Sunday, May 21, 2006
Wednesday, May 17, 2006
On Being An Anti-Technology Technologist
With the amount of crap being vomited up by his Ethernet connection -- all day, every day -- it's tough to walk away from the spigot for fear that he'll return to waist-deep water. Ethan reads his mail in real-time to avoid being greeted by a hundred-message pile-up when he gets back from lunch. Bringing the computer with you is the only way to keep up.
Years ago, someone phoned you and you weren't home, you missed the call and they had to try back -- now, the messages queue up in voice-mail. TV shows used to slip unwatched by unless you were there to suck them up them in real-time -- today, my TiVo has hours of mindless crap that it's faithfully holding for me. The Web originally required me to actually go out and do something as quaint as visit sites to read them -- these days, my feed reader pulls down megabytes of data -- a large portion of it, of course, cat pictures -- and piles it up, forever. Each of these swollen reservoirs of data silently mocks me with my inadequacy.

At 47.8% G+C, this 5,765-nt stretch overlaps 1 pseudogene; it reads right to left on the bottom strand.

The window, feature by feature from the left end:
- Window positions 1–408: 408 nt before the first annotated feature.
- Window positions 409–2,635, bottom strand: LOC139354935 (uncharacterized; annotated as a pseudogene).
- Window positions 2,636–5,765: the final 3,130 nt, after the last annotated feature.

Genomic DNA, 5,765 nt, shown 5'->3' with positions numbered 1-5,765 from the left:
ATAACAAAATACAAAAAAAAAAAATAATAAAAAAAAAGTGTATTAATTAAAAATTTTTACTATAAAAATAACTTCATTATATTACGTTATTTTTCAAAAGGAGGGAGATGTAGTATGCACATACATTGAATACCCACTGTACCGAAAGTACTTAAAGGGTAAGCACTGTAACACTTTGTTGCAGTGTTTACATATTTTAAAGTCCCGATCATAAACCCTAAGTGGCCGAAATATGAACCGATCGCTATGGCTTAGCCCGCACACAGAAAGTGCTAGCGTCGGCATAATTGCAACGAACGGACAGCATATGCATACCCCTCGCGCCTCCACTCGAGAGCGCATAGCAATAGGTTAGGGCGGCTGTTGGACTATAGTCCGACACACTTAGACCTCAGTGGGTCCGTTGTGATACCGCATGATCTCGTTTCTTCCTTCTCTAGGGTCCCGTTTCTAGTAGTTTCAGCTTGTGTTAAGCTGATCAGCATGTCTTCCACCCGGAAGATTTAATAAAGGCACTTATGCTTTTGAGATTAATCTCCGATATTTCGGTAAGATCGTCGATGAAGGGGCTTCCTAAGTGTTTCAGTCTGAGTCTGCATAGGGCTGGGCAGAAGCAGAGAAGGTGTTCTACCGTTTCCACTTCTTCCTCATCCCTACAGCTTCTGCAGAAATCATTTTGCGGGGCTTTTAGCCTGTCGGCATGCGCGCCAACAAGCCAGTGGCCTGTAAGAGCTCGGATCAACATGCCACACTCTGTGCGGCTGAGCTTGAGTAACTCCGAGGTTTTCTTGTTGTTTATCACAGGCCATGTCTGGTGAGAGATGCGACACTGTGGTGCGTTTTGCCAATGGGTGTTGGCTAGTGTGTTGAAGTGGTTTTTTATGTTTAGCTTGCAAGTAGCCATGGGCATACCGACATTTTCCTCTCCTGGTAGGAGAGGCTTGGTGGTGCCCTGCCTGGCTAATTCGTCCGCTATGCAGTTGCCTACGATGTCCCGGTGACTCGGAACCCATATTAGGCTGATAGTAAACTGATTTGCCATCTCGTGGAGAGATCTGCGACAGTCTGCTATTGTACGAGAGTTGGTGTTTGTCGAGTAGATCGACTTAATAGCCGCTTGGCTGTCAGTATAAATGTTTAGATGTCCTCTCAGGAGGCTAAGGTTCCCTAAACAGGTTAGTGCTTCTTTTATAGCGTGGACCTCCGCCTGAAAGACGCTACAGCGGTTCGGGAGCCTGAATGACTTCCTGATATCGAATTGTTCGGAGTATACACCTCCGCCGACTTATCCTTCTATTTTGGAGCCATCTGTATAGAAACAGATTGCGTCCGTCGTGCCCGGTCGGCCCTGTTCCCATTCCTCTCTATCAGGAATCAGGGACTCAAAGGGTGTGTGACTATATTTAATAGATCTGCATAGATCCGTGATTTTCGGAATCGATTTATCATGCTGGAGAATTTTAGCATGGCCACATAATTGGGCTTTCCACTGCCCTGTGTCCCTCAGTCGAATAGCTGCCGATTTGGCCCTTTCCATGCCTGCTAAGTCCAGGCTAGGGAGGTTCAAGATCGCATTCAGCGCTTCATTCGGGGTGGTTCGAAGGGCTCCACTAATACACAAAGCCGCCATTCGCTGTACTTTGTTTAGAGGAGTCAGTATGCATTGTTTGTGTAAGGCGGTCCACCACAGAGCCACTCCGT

For my part, my life looks nothing like this, and it took a lot of work to keep it that way. I recognized the pattern early on when I was working for a small consulting company while going to MSOE. They gave me a pager... and my life changed. I started calling it my mood changer, because every time it would vibrate, now matter where I was or what I was doing, I'd get a scowl, and everyone knew I got paged. Did you know that nobody ever pages you with good news? When I interviewed for my next job, and they gave me a chance to ask questions of them about the position, my very first one was, "Will I be required to be on call or carry a pager?"